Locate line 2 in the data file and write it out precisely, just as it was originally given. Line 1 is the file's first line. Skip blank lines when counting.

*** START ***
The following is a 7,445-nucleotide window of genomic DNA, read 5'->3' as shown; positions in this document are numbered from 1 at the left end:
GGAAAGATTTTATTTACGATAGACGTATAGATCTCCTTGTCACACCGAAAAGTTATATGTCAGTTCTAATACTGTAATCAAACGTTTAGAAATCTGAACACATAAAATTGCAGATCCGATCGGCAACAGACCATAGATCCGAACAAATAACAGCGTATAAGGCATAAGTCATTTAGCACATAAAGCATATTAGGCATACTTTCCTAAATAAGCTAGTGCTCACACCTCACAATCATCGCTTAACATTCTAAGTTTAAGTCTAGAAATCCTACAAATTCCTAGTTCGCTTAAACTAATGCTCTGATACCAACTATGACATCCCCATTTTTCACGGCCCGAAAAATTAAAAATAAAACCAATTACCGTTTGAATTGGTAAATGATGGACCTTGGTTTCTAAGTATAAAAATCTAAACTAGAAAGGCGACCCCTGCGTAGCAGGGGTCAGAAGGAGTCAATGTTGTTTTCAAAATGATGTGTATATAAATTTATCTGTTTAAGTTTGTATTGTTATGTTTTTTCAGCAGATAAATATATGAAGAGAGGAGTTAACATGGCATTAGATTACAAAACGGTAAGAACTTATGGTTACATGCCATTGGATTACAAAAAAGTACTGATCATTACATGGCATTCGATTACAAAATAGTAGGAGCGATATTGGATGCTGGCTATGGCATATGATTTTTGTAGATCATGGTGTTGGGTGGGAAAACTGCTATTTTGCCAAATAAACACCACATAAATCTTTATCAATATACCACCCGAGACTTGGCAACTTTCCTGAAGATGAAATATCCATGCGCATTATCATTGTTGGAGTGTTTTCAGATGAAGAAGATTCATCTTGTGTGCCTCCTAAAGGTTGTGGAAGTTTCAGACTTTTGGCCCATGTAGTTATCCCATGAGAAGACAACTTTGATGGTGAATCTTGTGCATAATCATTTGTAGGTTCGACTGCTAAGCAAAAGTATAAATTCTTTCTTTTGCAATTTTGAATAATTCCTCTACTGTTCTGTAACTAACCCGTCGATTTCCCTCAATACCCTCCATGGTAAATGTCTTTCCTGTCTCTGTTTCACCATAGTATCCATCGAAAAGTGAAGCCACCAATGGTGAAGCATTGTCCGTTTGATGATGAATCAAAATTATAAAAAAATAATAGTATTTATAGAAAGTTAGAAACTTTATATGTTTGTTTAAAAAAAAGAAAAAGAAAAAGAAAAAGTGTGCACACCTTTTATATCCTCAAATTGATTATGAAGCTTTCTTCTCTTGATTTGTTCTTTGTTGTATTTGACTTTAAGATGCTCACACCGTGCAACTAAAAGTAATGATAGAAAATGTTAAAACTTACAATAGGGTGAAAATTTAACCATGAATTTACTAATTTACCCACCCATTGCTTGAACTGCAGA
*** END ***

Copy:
GGAAAGATTTTATTTACGATAGACGTATAGATCTCCTTGTCACACCGAAAAGTTATATGTCAGTTCTAATACTGTAATCAAACGTTTAGAAATCTGAACACATAAAATTGCAGATCCGATCGGCAACAGACCATAGATCCGAACAAATAACAGCGTATAAGGCATAAGTCATTTAGCACATAAAGCATATTAGGCATACTTTCCTAAATAAGCTAGTGCTCACACCTCACAATCATCGCTTAACATTCTAAGTTTAAGTCTAGAAATCCTACAAATTCCTAGTTCGCTTAAACTAATGCTCTGATACCAACTATGACATCCCCATTTTTCACGGCCCGAAAAATTAAAAATAAAACCAATTACCGTTTGAATTGGTAAATGATGGACCTTGGTTTCTAAGTATAAAAATCTAAACTAGAAAGGCGACCCCTGCGTAGCAGGGGTCAGAAGGAGTCAATGTTGTTTTCAAAATGATGTGTATATAAATTTATCTGTTTAAGTTTGTATTGTTATGTTTTTTCAGCAGATAAATATATGAAGAGAGGAGTTAACATGGCATTAGATTACAAAACGGTAAGAACTTATGGTTACATGCCATTGGATTACAAAAAAGTACTGATCATTACATGGCATTCGATTACAAAATAGTAGGAGCGATATTGGATGCTGGCTATGGCATATGATTTTTGTAGATCATGGTGTTGGGTGGGAAAACTGCTATTTTGCCAAATAAACACCACATAAATCTTTATCAATATACCACCCGAGACTTGGCAACTTTCCTGAAGATGAAATATCCATGCGCATTATCATTGTTGGAGTGTTTTCAGATGAAGAAGATTCATCTTGTGTGCCTCCTAAAGGTTGTGGAAGTTTCAGACTTTTGGCCCATGTAGTTATCCCATGAGAAGACAACTTTGATGGTGAATCTTGTGCATAATCATTTGTAGGTTCGACTGCTAAGCAAAAGTATAAATTCTTTCTTTTGCAATTTTGAATAATTCCTCTACTGTTCTGTAACTAACCCGTCGATTTCCCTCAATACCCTCCATGGTAAATGTCTTTCCTGTCTCTGTTTCACCATAGTATCCATCGAAAAGTGAAGCCACCAATGGTGAAGCATTGTCCGTTTGATGATGAATCAAAATTATAAAAAAATAATAGTATTTATAGAAAGTTAGAAACTTTATATGTTTGTTTAAAAAAAAGAAAAAGAAAAAGAAAAAGTGTGCACACCTTTTATATCCTCAAATTGATTATGAAGCTTTCTTCTCTTGATTTGTTCTTTGTTGTATTTGACTTTAAGATGCTCACACCGTGCAACTAAAAGTAATGATAGAAAATGTTAAAACTTACAATAGGGTGAAAATTTAACCATGAATTTACTAATTTACCCACCCATTGCTTGAACTGCAGA